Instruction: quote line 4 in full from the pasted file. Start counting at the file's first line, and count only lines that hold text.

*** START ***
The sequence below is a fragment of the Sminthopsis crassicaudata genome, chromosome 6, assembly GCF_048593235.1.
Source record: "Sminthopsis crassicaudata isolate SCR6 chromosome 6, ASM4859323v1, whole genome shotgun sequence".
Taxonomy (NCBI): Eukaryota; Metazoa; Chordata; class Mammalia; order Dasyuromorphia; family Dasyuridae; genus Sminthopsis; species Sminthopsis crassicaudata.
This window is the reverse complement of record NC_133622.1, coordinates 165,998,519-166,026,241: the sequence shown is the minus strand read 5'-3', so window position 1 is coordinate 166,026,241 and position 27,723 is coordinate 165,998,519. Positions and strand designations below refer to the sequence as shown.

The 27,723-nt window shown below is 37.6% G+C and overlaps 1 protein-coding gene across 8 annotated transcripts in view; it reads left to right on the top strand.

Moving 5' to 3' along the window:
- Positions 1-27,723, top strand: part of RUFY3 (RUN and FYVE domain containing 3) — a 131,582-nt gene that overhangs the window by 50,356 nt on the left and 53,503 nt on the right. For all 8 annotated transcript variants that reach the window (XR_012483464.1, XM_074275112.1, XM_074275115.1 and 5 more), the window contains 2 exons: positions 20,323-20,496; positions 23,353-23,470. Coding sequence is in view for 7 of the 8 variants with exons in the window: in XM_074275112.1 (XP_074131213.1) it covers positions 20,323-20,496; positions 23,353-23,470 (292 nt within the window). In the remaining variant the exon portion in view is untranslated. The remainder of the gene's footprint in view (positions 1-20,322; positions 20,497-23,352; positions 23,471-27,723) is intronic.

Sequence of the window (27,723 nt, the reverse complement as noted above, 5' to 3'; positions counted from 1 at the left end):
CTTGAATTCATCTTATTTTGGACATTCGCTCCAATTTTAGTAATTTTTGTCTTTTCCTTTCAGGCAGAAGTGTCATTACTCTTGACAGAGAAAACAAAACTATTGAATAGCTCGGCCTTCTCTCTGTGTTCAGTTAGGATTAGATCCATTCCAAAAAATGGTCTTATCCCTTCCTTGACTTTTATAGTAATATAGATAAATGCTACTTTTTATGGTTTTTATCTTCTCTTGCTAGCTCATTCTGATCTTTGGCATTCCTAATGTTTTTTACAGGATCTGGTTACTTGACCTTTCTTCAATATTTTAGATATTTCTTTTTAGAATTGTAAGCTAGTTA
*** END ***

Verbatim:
This window is the reverse complement of record NC_133622.1, coordinates 165,998,519-166,026,241: the sequence shown is the minus strand read 5'-3', so window position 1 is coordinate 166,026,241 and position 27,723 is coordinate 165,998,519. Positions and strand designations below refer to the sequence as shown.